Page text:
Go Green

Go Green is a startup cannabis delivery service in the San Francisco Bay Area that caters to house-bound medicinal clients.

The Goal

Go Green’s goal was to create a logo and brand that represented a high-end and professional cannabis delivery service for medicinal patients. They were not looking for the typical cannabis leaf logo, as they wanted to build a luxury brand. They also sought out to build a high-end reputation where they would not need a literal representation of the company. Overall, the goal was to stand out from the competition.

The Need

They needed a logo symbol to represent Go Green, along with typography and the company name. The desired design needed something classy and unique that would stand out on its own without the use of literal representation of a marijuana leaf.

Target Audience

Go Green’s target audience are medical cannabis users in the San Francisco Bay area who are too ill to travel to a dispensary.

Our Process

Our Project Managers, Becka and Nicole, first gathered everyone together for a kickoff call to determine if we were a good fit for Go Green. Once we decided to move forward, Becka and Nicole collected vital information to begin the project and craft a proposal. Once Go Green ‘crossed the t’s and dotted the i’s’, the Smack Happy team dug in.

After identifying their needs, pain points, preferences, and creative ideas we developed the creative design brief. The creative brief describes the most important parts of the project, including the project’s summary, goals, competitors, target audience, key design notes, needs, resources, examples, and more. Utilizing the creative brief, three designers began to design the first round of sketches (per each designer, totalling three designs).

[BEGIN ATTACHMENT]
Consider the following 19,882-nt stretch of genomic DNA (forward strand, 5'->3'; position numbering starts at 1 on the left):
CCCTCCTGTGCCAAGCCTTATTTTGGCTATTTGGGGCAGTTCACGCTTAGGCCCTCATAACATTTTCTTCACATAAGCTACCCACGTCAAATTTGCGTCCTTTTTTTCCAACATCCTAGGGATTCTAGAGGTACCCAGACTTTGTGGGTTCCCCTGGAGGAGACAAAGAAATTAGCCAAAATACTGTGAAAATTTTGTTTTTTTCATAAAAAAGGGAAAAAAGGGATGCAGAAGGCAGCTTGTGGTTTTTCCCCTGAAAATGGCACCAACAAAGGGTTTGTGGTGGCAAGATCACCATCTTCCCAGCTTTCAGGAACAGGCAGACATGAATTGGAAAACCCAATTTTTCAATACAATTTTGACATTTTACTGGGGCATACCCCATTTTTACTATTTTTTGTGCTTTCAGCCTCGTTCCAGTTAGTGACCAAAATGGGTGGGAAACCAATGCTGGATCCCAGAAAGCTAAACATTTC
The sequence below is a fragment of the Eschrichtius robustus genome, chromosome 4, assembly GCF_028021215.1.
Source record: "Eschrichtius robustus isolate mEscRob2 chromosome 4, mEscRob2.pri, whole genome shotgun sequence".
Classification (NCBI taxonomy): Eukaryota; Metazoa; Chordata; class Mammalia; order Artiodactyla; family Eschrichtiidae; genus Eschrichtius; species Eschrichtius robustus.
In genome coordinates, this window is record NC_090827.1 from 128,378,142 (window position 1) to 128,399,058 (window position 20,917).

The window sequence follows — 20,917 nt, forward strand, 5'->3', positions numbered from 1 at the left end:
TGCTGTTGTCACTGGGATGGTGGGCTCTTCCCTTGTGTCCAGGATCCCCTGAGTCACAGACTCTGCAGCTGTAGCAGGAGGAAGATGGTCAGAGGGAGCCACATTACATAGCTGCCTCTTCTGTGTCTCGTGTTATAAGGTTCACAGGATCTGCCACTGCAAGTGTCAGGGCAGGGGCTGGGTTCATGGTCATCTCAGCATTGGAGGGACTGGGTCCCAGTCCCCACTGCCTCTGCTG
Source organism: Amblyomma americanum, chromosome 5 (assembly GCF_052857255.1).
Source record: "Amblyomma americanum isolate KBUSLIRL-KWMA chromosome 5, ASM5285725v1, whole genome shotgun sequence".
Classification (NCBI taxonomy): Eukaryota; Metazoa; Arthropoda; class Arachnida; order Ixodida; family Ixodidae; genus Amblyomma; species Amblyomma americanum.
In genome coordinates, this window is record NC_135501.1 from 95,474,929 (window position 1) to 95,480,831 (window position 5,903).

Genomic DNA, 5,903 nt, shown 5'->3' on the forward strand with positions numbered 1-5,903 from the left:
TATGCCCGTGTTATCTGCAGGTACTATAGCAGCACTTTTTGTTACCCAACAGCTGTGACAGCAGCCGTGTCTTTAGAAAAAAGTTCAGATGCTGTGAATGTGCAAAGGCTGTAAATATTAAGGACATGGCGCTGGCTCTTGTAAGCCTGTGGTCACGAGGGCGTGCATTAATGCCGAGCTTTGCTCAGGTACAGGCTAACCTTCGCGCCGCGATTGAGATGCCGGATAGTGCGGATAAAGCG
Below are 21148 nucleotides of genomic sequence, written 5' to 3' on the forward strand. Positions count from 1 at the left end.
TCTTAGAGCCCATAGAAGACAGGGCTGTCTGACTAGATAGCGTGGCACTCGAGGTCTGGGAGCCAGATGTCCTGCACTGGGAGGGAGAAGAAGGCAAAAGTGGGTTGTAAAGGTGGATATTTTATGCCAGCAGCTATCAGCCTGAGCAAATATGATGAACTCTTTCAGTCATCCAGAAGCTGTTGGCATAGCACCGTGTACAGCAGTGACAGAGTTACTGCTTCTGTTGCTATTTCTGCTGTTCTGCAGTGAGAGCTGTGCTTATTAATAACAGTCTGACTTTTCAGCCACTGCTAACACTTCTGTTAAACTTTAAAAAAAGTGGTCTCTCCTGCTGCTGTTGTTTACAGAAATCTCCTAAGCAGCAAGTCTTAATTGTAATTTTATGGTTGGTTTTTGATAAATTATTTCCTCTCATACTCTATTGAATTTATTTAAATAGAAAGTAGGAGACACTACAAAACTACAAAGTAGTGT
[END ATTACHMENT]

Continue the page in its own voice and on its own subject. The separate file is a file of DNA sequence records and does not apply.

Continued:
The Creative Brief

The creative brief was used to guide the designers in their work. By outlining goals, needs, pain points, requirements, and inspiration into a single, short brief the designers are able to develop the first sketches.

Requirements and Deliverables

They really liked the Rolls Royce logo and wanted a concept along those lines.



The guidelines they provided included:

  • Color palette: black, white, silver, gold. A small touch of some other color might be acceptable, like the fourth one below. But it should be subtle.
  • They wanted to use a symbol GG and the name of the company. If a symbol was used, it would be abstract or representational rather than literal and realistic.
  • Elegant fonts
  • The logo will be used on the website, on business cards and other print material and on car magnets.


Samples of logos the client liked and why:

Liked the skyline and the fact that the logo has a double meaning, with the C and the city.

Liked the artwork around the V, and the wording.

Stands out as really clean, liked the font.

Color example – Blue is ok, but might be too bright.


Sketching & Brainstorming

Our designers sketched out some ideas and began brainstorming. As this was a collaborative and internal effort—each designer brought a series of sketches and ideas to the table and reviewed them together, mixed and matched, and selected what to take into the next round of the effort: digitizing the ideas.



Designer 1
Designer 2
Designer 3

Designer 4

The Design

Once we [collaboratively] explored and brainstormed all of the sketched options, we selected a few favorites and went to work digitizing the designs. All of the designers provided digitized examples with different fonts, colors combinations, and styling.


Client Design Review 1:

Go Green liked the symbol in the Circle G logo and wanted to use it. However they didn’t like the font and wanted to try some other options. They did like the thickness of this font, just not the font itself. They wanted the font to be thick enough to stand out.

Here, they liked the line within the G on the Wings logo symbol and thought maybe we could try putting it in the text ‘Go Green’ only Gold with a silver (or black) line, and a different, less ‘boxy’ font. Something that compliments the G in the Circle G logo.